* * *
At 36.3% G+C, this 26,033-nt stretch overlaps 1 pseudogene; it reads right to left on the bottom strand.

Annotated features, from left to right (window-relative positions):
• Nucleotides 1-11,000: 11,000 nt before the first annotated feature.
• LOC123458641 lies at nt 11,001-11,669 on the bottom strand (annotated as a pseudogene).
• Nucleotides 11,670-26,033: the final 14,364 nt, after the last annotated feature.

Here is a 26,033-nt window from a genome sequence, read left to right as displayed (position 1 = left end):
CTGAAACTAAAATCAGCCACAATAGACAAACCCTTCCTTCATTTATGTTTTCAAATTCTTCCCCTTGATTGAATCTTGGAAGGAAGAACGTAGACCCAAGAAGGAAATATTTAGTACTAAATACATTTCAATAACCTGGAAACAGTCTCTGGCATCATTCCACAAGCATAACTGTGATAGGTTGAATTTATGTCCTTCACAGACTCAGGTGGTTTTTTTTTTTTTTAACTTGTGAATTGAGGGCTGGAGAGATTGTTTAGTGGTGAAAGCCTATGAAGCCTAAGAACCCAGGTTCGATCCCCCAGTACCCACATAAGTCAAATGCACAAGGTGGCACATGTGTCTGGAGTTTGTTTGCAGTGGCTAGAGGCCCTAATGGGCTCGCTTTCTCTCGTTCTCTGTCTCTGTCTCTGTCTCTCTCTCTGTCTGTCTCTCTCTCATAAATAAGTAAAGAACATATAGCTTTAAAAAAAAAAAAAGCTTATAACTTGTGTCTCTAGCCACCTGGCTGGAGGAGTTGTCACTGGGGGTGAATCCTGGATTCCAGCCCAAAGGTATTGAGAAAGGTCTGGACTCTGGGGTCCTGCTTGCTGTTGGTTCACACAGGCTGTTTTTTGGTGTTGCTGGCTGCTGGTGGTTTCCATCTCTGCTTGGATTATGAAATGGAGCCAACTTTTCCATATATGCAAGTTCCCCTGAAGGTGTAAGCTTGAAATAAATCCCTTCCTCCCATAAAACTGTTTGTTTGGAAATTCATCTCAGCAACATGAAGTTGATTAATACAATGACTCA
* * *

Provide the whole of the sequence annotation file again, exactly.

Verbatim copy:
At 36.3% G+C, this 26,033-nt stretch overlaps 1 pseudogene; it reads right to left on the bottom strand.

Annotated features, from left to right (window-relative positions):
• Nucleotides 1-11,000: 11,000 nt before the first annotated feature.
• LOC123458641 lies at nt 11,001-11,669 on the bottom strand (annotated as a pseudogene).
• Nucleotides 11,670-26,033: the final 14,364 nt, after the last annotated feature.

Here is a 26,033-nt window from a genome sequence, read left to right as displayed (position 1 = left end):
CTGAAACTAAAATCAGCCACAATAGACAAACCCTTCCTTCATTTATGTTTTCAAATTCTTCCCCTTGATTGAATCTTGGAAGGAAGAACGTAGACCCAAGAAGGAAATATTTAGTACTAAATACATTTCAATAACCTGGAAACAGTCTCTGGCATCATTCCACAAGCATAACTGTGATAGGTTGAATTTATGTCCTTCACAGACTCAGGTGGTTTTTTTTTTTTTTAACTTGTGAATTGAGGGCTGGAGAGATTGTTTAGTGGTGAAAGCCTATGAAGCCTAAGAACCCAGGTTCGATCCCCCAGTACCCACATAAGTCAAATGCACAAGGTGGCACATGTGTCTGGAGTTTGTTTGCAGTGGCTAGAGGCCCTAATGGGCTCGCTTTCTCTCGTTCTCTGTCTCTGTCTCTGTCTCTCTCTCTGTCTGTCTCTCTCTCATAAATAAGTAAAGAACATATAGCTTTAAAAAAAAAAAAAGCTTATAACTTGTGTCTCTAGCCACCTGGCTGGAGGAGTTGTCACTGGGGGTGAATCCTGGATTCCAGCCCAAAGGTATTGAGAAAGGTCTGGACTCTGGGGTCCTGCTTGCTGTTGGTTCACACAGGCTGTTTTTTGGTGTTGCTGGCTGCTGGTGGTTTCCATCTCTGCTTGGATTATGAAATGGAGCCAACTTTTCCATATATGCAAGTTCCCCTGAAGGTGTAAGCTTGAAATAAATCCCTTCCTCCCATAAAACTGTTTGTTTGGAAATTCATCTCAGCAACATGAAGTTGATTAATACAATGACTCA